Fourth, current norms for reporting IRR to date are brief. Most studies include a description of the interviewer(s) and independent rater(s), proportion of interviews reviewed, and IRR statistics such as Kappa (for categorical diagnoses) or Intraclass Correlation Coefficients (for continuous measures). Often there is little to no mention of whether consensus meetings occurred and, if noted, minimal details are provided. It is often not specified whether the reported statistics reflect pre-consensus (i.e., how much did raters agree beforehand; Weinstock et al. 2016) or post-consensus (i.e., how much did raters agree after the meeting; e.g., Ong et al. 2017). Reported IRR values are commonly high (e.g., Skre et al. 1991) given the SCID “skip out” structure that reduces opportunities for disagreement (e.g., Joormann and Gotlib 2007). Although it is beyond the scope of this letter to provide a definitive conclusion for what constitutes acceptable IRR, we note that relevant commentaries have been provided elsewhere, suggesting variability in acceptable value ranges. For example, while some researchers consider kappas above 0.70 to indicate good agreement, others propose a lower goal of k = 0.40–0.60, but state that values as low as 0.20–0.40 are acceptable for psychiatric diagnoses (cf. Spitzer et al. 2012).
Suggestions to enhance the best practices
In sum, IRR is utilized by researchers to facilitate diagnostic accuracy, which is especially challenging in BD research given its symptom complexity and challenges in differentiation from overlapping conditions. Surprisingly, there are no published guidelines discussing these common and accepted practices or what constitutes the best practice. We believe it is important to bring awareness to this issue and provide three concrete recommendations to motivate steps toward increasing transparency, avoiding confusion between and within research teams, and enhancing the best practices.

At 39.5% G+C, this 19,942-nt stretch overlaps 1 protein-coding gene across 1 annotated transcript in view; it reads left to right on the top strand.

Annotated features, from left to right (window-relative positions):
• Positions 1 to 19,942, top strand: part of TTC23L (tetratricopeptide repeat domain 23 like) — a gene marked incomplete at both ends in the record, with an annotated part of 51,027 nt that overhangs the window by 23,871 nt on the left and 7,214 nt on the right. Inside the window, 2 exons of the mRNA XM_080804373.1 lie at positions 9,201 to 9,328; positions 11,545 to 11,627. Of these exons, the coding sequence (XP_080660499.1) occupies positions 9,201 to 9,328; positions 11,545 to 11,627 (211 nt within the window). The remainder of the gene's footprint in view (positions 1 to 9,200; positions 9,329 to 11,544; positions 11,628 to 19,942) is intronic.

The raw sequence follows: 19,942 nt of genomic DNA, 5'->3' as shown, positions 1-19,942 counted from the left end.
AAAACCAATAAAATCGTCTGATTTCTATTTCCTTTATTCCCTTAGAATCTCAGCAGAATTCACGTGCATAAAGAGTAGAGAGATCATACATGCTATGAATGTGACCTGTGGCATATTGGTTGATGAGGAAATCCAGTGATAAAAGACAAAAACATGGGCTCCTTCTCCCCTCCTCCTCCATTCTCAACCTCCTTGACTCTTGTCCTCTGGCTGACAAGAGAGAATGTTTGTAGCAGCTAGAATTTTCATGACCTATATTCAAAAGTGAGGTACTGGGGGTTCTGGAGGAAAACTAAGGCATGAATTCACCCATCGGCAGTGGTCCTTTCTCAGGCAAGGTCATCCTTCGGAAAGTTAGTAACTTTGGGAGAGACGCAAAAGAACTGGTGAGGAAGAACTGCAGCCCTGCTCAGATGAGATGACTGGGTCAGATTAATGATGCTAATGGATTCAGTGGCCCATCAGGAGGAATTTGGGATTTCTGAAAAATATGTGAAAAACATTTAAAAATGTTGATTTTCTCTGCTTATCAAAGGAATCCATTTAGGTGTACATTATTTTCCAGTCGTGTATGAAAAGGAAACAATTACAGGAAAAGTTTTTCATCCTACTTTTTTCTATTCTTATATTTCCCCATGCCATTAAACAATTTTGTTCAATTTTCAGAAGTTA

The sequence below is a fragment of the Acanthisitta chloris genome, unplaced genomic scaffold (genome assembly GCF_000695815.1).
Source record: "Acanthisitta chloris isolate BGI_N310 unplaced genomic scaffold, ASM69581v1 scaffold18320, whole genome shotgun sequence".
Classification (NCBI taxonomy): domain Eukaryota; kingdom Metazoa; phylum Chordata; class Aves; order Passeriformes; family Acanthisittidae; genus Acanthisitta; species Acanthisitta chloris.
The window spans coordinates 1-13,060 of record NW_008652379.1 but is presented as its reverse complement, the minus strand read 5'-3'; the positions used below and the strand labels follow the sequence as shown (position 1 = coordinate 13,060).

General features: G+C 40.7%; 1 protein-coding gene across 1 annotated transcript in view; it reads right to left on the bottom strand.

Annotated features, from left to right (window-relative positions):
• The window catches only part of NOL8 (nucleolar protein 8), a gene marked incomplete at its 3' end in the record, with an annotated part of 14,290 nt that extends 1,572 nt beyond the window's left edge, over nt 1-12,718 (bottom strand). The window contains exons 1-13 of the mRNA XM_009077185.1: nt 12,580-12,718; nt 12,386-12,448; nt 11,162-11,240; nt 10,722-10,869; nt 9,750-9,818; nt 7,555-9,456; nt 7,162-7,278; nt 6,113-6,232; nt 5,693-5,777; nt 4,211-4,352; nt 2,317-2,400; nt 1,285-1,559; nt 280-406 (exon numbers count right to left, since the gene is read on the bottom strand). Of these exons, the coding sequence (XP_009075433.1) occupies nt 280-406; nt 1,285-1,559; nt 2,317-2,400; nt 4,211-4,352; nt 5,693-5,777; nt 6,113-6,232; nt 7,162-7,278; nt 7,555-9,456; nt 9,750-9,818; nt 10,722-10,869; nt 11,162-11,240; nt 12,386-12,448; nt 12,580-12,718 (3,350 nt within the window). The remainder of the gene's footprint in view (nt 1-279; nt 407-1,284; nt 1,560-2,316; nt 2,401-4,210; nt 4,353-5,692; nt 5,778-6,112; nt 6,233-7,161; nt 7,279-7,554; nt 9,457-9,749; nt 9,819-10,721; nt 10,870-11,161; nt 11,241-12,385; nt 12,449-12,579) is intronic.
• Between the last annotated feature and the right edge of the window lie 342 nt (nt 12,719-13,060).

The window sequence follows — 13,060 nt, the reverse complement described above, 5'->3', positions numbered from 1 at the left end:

First, we recommend reporting IRR practices in greater detail which, up until now, have been reported by most researchers (ourselves included) in a fairly perfunctory manner. We recommend that researchers go beyond accepted practices to provide additional information including detailed descriptions of the consensus meeting process (and note if one did not take place), whether reported scores reflect pre- or post-consensus ratings, and results that correspond specifically to the data from participants included in the current analyses. These practices will greatly improve transparency in IRR reporting.
Second, increased transparency will open up the possibility of systematic and data-driven examination as to what actually constitutes the best practices. Such an examination might include systematic synthesis of the literature as well as quantitative meta-analyses examining which aspects of, or approaches to, IRR reliability best enhance and maintain diagnostic accuracy.
Third, it will be important to expand our scope beyond BD to gain insights into how other clinical literatures approach these practices. Given the transdiagnostic relevance of IRR, we can leverage important insights into the best practices from the literature (e.g., anxiety disorders) as part of a broader assessment of the best practices in clinical science and practice, while acknowledging unique issues for IRR in BD (e.g., overlapping diagnostic features with schizoaffective disorder).
Facilitating open conversation about common practices will stimulate discussion about the best practices in diagnostic decision making and promote greater transparency and cross-site replicability of BD studies. Our hope is that these critical self-examinations and set of recommendations will inspire other subfields to reflect and evaluate the status of reporting, conducting, and enhancing the best practices in IRR.
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JG and LW conceptualized the ideas behind this letter, and both drafted the final manuscript. Both authors read and approved the final manuscript.
The authors declare that they have no competing interests.
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Gruber, J., Weinstock, L.M. Interrater reliability in bipolar disorder research: current practices and suggestions for enhancing best practices. Int J Bipolar Disord 6, 1 (2018). https://doi.org/10.1186/s40345-017-0111-7